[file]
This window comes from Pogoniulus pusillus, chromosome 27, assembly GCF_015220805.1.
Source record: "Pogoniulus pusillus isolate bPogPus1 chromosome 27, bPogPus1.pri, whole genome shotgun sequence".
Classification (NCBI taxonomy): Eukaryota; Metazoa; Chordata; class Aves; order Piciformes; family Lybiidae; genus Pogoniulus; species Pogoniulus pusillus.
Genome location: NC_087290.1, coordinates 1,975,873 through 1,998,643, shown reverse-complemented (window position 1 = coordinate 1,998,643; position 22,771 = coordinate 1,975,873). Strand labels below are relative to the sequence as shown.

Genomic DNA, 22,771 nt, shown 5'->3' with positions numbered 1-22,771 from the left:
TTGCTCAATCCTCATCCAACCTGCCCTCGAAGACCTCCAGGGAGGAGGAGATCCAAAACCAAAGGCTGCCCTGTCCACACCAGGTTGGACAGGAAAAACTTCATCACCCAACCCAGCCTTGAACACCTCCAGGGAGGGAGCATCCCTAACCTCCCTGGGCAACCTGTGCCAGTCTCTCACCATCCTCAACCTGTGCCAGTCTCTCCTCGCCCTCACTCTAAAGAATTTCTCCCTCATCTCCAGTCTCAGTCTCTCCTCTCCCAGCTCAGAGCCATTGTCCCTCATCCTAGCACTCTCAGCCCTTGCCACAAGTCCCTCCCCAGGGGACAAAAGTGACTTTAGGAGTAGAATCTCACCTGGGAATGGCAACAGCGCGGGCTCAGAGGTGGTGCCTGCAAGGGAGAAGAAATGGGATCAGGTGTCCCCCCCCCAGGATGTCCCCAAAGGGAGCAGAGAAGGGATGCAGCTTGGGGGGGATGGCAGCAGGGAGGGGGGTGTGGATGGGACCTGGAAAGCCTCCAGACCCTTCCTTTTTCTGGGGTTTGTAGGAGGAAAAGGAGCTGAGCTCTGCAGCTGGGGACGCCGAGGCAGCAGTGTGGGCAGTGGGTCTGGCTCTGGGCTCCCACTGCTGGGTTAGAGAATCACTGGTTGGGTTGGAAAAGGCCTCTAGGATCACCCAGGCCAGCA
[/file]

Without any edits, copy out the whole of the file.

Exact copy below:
This window comes from Pogoniulus pusillus, chromosome 27, assembly GCF_015220805.1.
Source record: "Pogoniulus pusillus isolate bPogPus1 chromosome 27, bPogPus1.pri, whole genome shotgun sequence".
Classification (NCBI taxonomy): Eukaryota; Metazoa; Chordata; class Aves; order Piciformes; family Lybiidae; genus Pogoniulus; species Pogoniulus pusillus.
Genome location: NC_087290.1, coordinates 1,975,873 through 1,998,643, shown reverse-complemented (window position 1 = coordinate 1,998,643; position 22,771 = coordinate 1,975,873). Strand labels below are relative to the sequence as shown.

Genomic DNA, 22,771 nt, shown 5'->3' with positions numbered 1-22,771 from the left:
TTGCTCAATCCTCATCCAACCTGCCCTCGAAGACCTCCAGGGAGGAGGAGATCCAAAACCAAAGGCTGCCCTGTCCACACCAGGTTGGACAGGAAAAACTTCATCACCCAACCCAGCCTTGAACACCTCCAGGGAGGGAGCATCCCTAACCTCCCTGGGCAACCTGTGCCAGTCTCTCACCATCCTCAACCTGTGCCAGTCTCTCCTCGCCCTCACTCTAAAGAATTTCTCCCTCATCTCCAGTCTCAGTCTCTCCTCTCCCAGCTCAGAGCCATTGTCCCTCATCCTAGCACTCTCAGCCCTTGCCACAAGTCCCTCCCCAGGGGACAAAAGTGACTTTAGGAGTAGAATCTCACCTGGGAATGGCAACAGCGCGGGCTCAGAGGTGGTGCCTGCAAGGGAGAAGAAATGGGATCAGGTGTCCCCCCCCCAGGATGTCCCCAAAGGGAGCAGAGAAGGGATGCAGCTTGGGGGGGATGGCAGCAGGGAGGGGGGTGTGGATGGGACCTGGAAAGCCTCCAGACCCTTCCTTTTTCTGGGGTTTGTAGGAGGAAAAGGAGCTGAGCTCTGCAGCTGGGGACGCCGAGGCAGCAGTGTGGGCAGTGGGTCTGGCTCTGGGCTCCCACTGCTGGGTTAGAGAATCACTGGTTGGGTTGGAAAAGGCCTCTAGGATCACCCAGGCCAGCA